Media Buyers Outraged By Higher Upfront Prices

Looking for scale, decent pricing and long-term return on media investment? Maybe this isn’t the upfront for you. Then again, it’s the only one you've got.

Last Thursday, on the MediaPost Outfront panel, some senior media agency executives noted some unfavorable numbers:

John Muszynski, chief investment officer, Publicis Media Exchange, said over the past five years, prime-time ad pricing rose 38%, while delivery of adult 18-49 viewers declined 39%. That’s not a good formula.

Mike Law, head of U.S. media investment at Dentsu Aegis Network, said “the number is actually worse.”  Since 2001, prime-time ratings declined 78%, while ad rates grew 180%.

Muszynski also noted that while broadcast networks claim to cut down the number of commercials -- in an effort to address TV marketers complaints -- it didn’t result in much. Except for some higher overall pricing.



For example, he says TV networks may be just shifting commercials -- trimming back the number of messages, in the first commercial pod of a TV show, for example. But they load up more commercials later in a show. The first scaled-down commercial pod of two commercials would be charged a premium price.

In addition, networks did not offer up any discount on the rest of the TV inventory in a program.

Who was doing this? He did not disclose.

In a following MediaPost Outfront panel, Catherine Warburton, chief investment officer, Assembly, offered this caveat for those looking at the depressing TV network pricing trend: There are great deals on cable TV networks.

For many marketers, cable TV networks offer better reach and scale than many premium digital platforms. But cable TV still has much lower reach than broadcast networks.

Big-time TV brand marketers are left in another spot. The ratings supply continues to weaken. And while digital video platforms are growing, they are still woefully inadequate for major-spending, scale-needing TV upfront advertisers.

Other ideas are still fuzzy. For example, addressable advertising in its current form does not address TV marketers' complete needs, either.

In dealing with this year’s TV network market, frenzied media-buying executives’ upfront work time will yield them little downtime.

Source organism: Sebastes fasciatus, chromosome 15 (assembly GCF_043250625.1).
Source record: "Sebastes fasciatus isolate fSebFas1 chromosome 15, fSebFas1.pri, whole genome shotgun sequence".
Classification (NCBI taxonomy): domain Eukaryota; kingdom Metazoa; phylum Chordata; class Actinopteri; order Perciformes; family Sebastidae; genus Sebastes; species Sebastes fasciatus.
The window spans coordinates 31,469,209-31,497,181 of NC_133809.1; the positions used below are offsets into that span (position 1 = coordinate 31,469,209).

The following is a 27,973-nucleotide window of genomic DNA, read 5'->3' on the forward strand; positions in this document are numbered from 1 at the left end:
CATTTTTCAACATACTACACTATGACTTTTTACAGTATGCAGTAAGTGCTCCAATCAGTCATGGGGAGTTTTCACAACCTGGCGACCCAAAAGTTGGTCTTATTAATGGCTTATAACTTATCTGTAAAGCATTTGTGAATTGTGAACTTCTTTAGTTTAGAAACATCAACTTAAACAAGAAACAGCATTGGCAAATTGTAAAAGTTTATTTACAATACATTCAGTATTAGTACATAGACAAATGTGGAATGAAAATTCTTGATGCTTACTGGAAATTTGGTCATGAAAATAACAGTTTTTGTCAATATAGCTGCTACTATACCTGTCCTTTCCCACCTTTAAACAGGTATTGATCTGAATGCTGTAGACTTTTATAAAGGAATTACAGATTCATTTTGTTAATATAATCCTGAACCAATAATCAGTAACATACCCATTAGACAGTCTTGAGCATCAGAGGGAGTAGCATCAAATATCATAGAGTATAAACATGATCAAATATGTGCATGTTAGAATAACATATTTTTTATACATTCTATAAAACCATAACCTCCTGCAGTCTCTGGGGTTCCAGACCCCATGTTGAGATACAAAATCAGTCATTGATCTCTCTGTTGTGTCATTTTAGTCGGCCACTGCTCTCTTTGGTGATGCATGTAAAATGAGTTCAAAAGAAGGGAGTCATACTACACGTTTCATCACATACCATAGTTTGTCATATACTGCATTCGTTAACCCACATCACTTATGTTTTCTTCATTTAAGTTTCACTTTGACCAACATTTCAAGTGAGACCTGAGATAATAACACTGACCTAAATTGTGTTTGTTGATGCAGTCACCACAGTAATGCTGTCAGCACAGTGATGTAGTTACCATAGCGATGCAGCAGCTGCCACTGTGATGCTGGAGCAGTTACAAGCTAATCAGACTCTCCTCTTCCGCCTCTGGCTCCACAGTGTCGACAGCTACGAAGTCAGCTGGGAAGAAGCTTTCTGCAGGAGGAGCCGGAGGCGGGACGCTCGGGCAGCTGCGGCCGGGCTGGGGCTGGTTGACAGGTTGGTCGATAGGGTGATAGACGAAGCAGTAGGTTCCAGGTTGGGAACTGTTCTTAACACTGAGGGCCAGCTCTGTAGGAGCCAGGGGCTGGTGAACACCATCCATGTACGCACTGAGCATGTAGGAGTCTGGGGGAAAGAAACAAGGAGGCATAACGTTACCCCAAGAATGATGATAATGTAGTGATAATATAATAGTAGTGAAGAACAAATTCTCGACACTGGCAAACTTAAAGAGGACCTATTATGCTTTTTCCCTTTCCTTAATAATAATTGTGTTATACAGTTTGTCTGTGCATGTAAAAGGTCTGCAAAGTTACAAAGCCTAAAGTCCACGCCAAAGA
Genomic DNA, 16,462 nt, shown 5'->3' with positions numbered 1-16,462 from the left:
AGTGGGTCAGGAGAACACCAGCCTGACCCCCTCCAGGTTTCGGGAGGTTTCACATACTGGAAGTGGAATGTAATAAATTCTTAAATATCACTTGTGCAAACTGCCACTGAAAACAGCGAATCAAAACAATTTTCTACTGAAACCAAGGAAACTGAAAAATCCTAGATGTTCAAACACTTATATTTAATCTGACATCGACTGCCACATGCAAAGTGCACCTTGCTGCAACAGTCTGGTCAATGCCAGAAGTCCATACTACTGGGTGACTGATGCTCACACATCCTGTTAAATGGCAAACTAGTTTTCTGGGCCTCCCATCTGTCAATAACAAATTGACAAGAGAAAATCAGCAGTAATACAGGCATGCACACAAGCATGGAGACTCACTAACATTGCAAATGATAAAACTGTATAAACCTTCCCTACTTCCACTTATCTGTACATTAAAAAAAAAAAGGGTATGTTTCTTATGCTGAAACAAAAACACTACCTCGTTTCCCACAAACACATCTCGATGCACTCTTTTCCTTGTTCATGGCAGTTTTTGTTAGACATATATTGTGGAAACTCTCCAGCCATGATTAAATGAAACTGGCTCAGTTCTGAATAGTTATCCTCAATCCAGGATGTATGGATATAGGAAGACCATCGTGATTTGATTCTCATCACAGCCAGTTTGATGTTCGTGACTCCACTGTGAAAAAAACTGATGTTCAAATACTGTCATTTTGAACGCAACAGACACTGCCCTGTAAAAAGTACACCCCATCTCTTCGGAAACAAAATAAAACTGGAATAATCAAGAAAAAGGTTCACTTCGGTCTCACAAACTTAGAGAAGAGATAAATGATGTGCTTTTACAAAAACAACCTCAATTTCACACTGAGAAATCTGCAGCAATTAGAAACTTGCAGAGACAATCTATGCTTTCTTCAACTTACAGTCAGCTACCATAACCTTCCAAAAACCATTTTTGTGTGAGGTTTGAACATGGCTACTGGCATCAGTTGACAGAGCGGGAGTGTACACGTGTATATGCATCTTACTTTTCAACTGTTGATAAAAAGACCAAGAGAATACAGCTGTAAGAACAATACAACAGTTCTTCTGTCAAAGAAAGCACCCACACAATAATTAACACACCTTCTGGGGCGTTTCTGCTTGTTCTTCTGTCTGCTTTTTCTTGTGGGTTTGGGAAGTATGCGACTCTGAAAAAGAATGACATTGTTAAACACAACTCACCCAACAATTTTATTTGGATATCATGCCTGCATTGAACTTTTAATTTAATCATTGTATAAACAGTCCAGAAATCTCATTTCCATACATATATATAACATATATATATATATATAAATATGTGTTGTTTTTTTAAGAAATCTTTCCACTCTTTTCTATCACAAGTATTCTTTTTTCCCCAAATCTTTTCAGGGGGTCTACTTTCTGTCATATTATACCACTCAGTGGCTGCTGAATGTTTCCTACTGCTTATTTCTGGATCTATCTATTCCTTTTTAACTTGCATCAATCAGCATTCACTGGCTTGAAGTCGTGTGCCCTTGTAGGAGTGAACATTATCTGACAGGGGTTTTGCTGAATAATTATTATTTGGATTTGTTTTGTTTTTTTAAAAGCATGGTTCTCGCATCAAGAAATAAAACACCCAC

4 comments about "Media Buyers Outraged By Higher Upfront Prices".
Check to receive email when comments are posted.
  1. Ed Papazian from Media Dynamics Inc, May 2, 2019 at 10:48 a.m.

    Wayne, this is just another example of buyers trying to pressure the networks with bombastic announcements of this nature prior to the upfront. Soon we will be hearing from the sellers---telling quite a different and an equally puffed up story---how they have developed better targeting concepts,high impact  low clutter breaks,etc.Ho Hum.

    Frankly, the CPMs that advertisers pay for TV are a fantastic bargain---like 3-4 cents per viewer who actually watches all or part of a commercial---and I'm not referring to Nielsen's "average commercial minute" ratings, which greatly inflate the commercial audience.

    As I've pointed out before,when a business---including most TV advertisers, must cope with steadily rising costs, the normal solution is to raise prices while giving the same or less in return. That's called inflation and it's absurd to think that inflation doesn't apply to the TV networks. It does. So if the TV time buyers are really as outraged as they claim, why not recommend that their clients shift most of their ad dollars into radio or magazines or digital venues---providing the lattter will ensure that the ads have a fair chance to be seen and offer valid "audience" measurements?

    Will they do that? Don't bet on it.

  2. David Scardino from TV & Film Content Development, May 2, 2019 at 3:47 p.m.

    I agree with Ed, but I also think there's another side of it: the upfront is a market and as such reflects supply and demand. Without strong demand, there'd be no way for the almost 40% loss of audience, almost 40% rise in pricies mentioned in the piece. When I was working in Sales Proposals at ABC in the mid-70's, it was said that if we sold out while there was still money in the market to be spent, heads would roll. I had a companion to that: if we ran out of inventory (having sold it all to the biggest advertisers) and had nothing left to sell (even at outrageous prices), we'd be hearing from the government. Although I'm sure they'd never admit it, I'm sure the big advertisers and their agents assume they'd get the benefit of lower pricing while it would just be "the little guys" who would be shut out--wishful thinking in extremis!

  3. James Smith from J. R. Smith Group, May 2, 2019 at 9:43 p.m.

    What are the trends in local TV and national spot?  Are the price hikes there doing about 2.5?

  4. Brian Durocher from GTB, May 3, 2019 at 9:20 a.m.

    Since many people know that TV CPM's are still cheap compared to digital and other forms, and TV generates greater profit than any other medium, yeah, the prices go up

Next story loading loading..